Dr. Peter Lucas: Apart from planning, some pretty big investment decisions have been made. For instance, Linde GmbH is building a 24 MW electrolyzer at the location of the Leuna refinery, which will produce green hydrogen for refining fuels. Our infrastructure projects were launched as part of the IPCEI projects, which was long before the hydrogen network project. The IPCLEI projects developed important infrastructure lines across Europe and a major junction in the Leipzig area. This includes storage systems being built, or rather flushed and retrofitted to make them hydrogen-ready.
At these locations, electrolyzers with an output of between 20 and 100 megawatts are being built to produce hydrogen which will primarily be used in the chemical and petrochemicals industry. Companies are to be motivated to use green hydrogen through greenhouse gas reduction quota. The government is taking measures to kick-start the market ramp-up. There are fixed quota for companies. Mobility is next on the agenda. The high gas prices are providing an incentive to invest in hydrogen mobility. A hydrogen car will not be any more expensive than a normal passenger car is today.
Dr. Peter Lucas: Within the mobility sector, the most sensible use of hydrogen is for commercial vehicles. The choice of available hydrogen cars in the market is limited, and most of them are from Asian suppliers. For trucks and commercial vehicles, on the other hand, European OEMs have announced some interesting products. At the moment, we still have to contend with the insufficient number of hydrogen fueling stations, but this should improve significantly by 2026/27.
Christoph Friedrich: Two and a half years ago, L-Gruppe formed a consortium with ONTRAS, EDL and VNG to submit a project outline in the context of IPCEI. The outline covered the entire regional value-added chain, forming a wholistic system to coordinate consumption and generation. From production, storage, transport, distribution to the application. If we can’t keep a stable balance between generation and consumption, the system can be connected to the European Hydrogen Backbone, a pan-European hydrogen grid. The Leipzig region is a hydrogen hub where hydrogen transportation lines from various directions meet and are integrated.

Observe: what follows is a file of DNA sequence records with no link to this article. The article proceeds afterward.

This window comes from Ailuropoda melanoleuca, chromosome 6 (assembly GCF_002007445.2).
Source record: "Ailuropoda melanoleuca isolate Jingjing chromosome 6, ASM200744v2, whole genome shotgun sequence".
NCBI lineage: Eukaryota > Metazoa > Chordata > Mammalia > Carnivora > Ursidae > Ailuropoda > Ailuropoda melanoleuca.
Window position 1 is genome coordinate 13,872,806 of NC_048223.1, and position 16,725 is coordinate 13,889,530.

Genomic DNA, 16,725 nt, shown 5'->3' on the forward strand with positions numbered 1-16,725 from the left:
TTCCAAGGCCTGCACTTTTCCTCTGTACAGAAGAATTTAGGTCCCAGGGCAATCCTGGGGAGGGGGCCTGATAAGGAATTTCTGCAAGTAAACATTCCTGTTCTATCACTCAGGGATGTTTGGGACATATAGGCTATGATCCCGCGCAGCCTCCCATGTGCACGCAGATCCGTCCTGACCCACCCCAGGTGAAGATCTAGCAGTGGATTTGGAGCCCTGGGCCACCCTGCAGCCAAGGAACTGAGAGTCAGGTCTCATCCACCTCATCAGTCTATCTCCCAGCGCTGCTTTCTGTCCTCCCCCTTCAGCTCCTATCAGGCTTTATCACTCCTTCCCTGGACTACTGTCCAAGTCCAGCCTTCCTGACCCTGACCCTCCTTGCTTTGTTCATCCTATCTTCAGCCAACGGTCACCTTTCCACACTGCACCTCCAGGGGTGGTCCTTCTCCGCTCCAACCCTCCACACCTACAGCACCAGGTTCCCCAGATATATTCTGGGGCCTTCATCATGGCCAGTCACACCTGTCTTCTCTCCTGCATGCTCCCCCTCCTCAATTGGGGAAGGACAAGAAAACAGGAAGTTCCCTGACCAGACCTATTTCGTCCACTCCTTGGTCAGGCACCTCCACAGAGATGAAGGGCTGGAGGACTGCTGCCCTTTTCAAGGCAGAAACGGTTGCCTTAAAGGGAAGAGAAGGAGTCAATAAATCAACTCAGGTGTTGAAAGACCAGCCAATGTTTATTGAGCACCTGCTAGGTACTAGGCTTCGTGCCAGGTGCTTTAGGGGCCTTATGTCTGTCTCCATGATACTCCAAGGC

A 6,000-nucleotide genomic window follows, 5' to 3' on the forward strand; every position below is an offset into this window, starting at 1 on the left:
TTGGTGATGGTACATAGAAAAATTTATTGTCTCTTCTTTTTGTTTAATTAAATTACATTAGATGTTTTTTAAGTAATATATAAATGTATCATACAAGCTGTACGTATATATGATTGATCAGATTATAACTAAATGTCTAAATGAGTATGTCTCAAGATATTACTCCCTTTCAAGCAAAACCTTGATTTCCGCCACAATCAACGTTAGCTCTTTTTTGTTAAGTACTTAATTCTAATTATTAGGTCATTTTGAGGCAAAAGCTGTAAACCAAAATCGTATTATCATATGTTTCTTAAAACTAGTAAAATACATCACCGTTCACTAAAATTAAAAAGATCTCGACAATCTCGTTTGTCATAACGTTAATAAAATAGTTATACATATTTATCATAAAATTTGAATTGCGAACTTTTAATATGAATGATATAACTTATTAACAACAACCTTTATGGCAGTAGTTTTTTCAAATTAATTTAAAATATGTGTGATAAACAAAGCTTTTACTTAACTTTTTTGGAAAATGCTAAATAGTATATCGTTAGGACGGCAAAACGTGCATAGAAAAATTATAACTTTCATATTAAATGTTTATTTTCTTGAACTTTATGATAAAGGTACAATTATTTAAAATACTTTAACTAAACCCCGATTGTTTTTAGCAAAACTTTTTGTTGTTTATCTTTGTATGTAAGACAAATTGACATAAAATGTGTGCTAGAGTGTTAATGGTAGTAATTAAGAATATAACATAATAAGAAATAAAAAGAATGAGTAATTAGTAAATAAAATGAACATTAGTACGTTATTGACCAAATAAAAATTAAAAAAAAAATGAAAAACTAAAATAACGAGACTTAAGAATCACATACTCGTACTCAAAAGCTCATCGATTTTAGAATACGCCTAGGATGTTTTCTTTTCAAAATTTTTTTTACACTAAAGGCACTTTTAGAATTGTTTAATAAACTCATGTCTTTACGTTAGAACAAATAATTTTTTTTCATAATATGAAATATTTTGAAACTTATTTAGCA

This has led us to the idea of designing a hydrogen ring around Leipzig that provides a secure supply for the overall system and is easily accessible for potential buyers of hydrogen. Within the consortium, each partner is responsible for different tasks. L-Gruppe is responsible for LHyVE systems. Its core it the heating power plant, which is currently 30 percent hydrogen-ready and will be 100 percent hydrogen-ready by 2030.
L-Gruppe also has expertise in water management, which will allow us to exploit water resources. We are also able to lay hydrogen lines and create grid connections. LHyVE Flexibilization, a sub-project led by VNG, includes the provision of hydrogen on a needs basis. VNG will operate a cavern storage facility in Bad Lauchstädt and has excellent trade expertise. ONTRAS is a transportation grid operator, and EDL produces green, synthetic kerosene, which will be indispensable for air traffic in the future.
Klaudia Wackerman: Hydrogen is already an important economic factor for Saxony. Numerous Saxon companies, research institutions and networks, such as HZwo and Energy Saxony, are working on achieving this vision. The first tram powered with hydrogen fuel cells is being developed in Leipzig, and EDL, a local plant construction company, is working on making sustainable flying a reality. In Dresden, Sunfire is developing and producing efficient electrolyzers as well as Alkaline electrolyzers. As far as research is concerned, a Hydrogen Innovation Center is being constructed as research and certification campus for hydrogen drives in Chemnitz. Light house projects such as LHyVE in Leipzig are showing us how smart sector coupling can be achieved. HINT.CO, a German hydrogen distributor based in Leipzig, is to enable investments in green hydrogen and establish a transparent market. All of this provides an excellent basis for developing a future center of the hydrogen industry in this region.
Dr. Peter Lucas: Many companies rely on hydrogen to decarbonize their products, which is a matter of survival in the market. This means that hydrogen is the key to preserving jobs. Hydrogen will create new products, above all in the mobility sector, which will lead to the creation of new jobs. The German Federal Ministry for Economic Affairs and Climate Action supports this effort of preserving jobs and creating new ones. Saxony also has potential access to European funding through the ERDF or ESF, which can foster technological research, corporate development and the creation of new products.